April 17, 2019
State Policy Director
April 17, 2019
In a new 50-state analysis, ITEP and the Center on Poverty & Social Policy at Columbia University teamed up to explain how state-level Child Tax Credits (CTCs) could lift between 2.1 and 4.5 million children out of poverty. The report outlines options that would help families who received little to no benefit from the expansion of the federal CTC included in the 2017 Tax Cuts and Jobs Act.
The report, The Case for Extending State-Level Child Tax Credits to Those Left Out: A 50-State Analysis, outlines two bold options for creating or expanding state-level CTCs that would:
- Ensure that every low- and moderate- income child benefit from the full $2,000 federal credit, or
- Bring qualifying children six and under to a $3,600 credit and older children to $3,000.
Option 1 allows states to piggyback on the existing federal CTC. In practice, all families currently not receiving the full $2,000 per otherwise eligible child under the federal CTC—except for those whose earnings are too high to receive the credit—would receive a state-level credit that would bring their combined state and federal credits to a full $2,000 per child. For example, families who are currently limited to receiving a federal credit of $1,400 per child would receive an additional $600 state credit.
Option 2 builds on option 1 by also increasing the total combined federal and state credit to $3,600 for children under age six and to $3,000 for older children. For purposes of this analysis, we maintain the federal CTC phase out levels that existed until the recently passed Tax Cuts and Jobs Act. For example, a family earning $50,000 with two children ages five and eight currently receives a federal CTC of $4,000 ($2,000 per child). This family would not qualify for a state-level credit under Option 1. Under Option 2, the family would receive a state-level credit of $2,600 (a boost of $1,600 for their child under 6 and a $1,000 boost for the older child).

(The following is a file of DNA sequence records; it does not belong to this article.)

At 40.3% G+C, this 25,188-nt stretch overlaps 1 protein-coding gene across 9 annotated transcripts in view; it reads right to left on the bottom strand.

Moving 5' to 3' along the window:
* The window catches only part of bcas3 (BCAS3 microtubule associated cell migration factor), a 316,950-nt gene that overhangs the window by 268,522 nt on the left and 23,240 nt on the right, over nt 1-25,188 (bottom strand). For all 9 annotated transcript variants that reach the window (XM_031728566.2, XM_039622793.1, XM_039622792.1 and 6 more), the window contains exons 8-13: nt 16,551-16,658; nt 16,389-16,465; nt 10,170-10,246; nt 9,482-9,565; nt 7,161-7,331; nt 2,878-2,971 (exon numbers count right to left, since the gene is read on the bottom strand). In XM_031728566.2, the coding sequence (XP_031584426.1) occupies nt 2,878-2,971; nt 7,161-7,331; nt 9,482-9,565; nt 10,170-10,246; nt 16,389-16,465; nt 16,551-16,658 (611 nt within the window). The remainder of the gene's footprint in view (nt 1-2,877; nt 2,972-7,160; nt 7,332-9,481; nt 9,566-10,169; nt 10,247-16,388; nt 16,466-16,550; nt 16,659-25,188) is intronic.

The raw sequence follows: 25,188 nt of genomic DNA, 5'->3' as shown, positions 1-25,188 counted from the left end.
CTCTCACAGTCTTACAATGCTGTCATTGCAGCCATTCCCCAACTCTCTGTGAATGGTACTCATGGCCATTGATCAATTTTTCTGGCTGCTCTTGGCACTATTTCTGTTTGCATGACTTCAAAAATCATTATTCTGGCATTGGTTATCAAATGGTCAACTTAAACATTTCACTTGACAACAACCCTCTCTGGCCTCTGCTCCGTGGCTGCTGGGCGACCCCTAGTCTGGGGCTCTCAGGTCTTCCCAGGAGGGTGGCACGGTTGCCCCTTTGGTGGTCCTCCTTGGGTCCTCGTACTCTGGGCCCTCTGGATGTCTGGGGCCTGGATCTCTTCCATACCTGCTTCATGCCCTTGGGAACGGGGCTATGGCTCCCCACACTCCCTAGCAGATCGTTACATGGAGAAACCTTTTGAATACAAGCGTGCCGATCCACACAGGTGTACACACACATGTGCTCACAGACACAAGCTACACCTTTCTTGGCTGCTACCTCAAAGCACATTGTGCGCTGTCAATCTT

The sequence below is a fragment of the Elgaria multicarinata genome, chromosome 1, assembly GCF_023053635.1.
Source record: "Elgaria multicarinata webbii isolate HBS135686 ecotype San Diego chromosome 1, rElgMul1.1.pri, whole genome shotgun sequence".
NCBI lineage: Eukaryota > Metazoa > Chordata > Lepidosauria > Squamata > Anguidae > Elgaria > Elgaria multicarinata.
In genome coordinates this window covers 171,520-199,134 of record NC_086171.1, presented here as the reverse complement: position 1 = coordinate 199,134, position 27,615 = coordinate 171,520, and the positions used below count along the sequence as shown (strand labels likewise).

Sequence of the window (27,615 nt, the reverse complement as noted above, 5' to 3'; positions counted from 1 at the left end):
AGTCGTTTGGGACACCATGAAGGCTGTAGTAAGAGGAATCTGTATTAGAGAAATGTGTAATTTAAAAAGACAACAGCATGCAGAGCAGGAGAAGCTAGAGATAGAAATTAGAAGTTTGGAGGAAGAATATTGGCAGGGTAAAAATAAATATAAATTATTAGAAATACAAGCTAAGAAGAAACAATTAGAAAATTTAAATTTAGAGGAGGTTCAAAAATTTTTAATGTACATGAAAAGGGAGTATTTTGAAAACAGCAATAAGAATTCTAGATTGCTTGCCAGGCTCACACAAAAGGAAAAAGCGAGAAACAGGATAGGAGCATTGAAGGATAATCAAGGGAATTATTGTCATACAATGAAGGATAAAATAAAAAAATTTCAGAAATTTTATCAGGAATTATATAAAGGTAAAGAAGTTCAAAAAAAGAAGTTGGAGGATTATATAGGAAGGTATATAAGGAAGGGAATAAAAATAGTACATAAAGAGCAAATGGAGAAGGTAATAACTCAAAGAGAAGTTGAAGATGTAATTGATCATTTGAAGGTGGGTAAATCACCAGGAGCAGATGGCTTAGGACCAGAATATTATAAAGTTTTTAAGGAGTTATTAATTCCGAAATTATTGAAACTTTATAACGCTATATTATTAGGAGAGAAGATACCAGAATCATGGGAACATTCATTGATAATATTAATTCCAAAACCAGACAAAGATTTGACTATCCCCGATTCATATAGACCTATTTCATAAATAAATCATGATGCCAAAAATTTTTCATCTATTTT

Both options address shortcomings in the current federal CTC, including its earnings requirement, phase-in schedule and lack of full refundability. Together, these design flaws prevent one-third of all children from receiving the full federal credit. In essence, Congress has decided that those children live in families who are too poor to merit receiving the full CTC.
While some federal lawmakers have recently introduced promising legislation to address these issues, state lawmakers do not need to wait for congressional action to remedy this problem. Both options examined in this report would greatly reduce child poverty and help ensure that the CTC is effective at reducing child poverty within families of all races and ethnicities. Under current federal law, white children have been more likely than children of color to see their families lifted out of poverty by the federal CTC.
Moreover, the options explored in this report would also provide broader benefits even to families not living in poverty and would help address states’ upside-down tax systems, which take a greater share of income from low- and moderate-income families than from the wealthy.
Both options would also be fully refundable, meaning that families whose credits exceed their income tax bills would still be eligible to benefit. Refundability is a vital feature in low-income credits since these families may pay little in personal income tax but nonetheless pay substantial sums in payroll taxes, sales taxes, excise taxes, and even property taxes.
A refundable Child Tax Credit expansion along the lines explored in this report would go a long way toward providing some measure of financial stability to families struggling to make ends meet and would have a deeply meaningful impact on these children’s lives for years to come.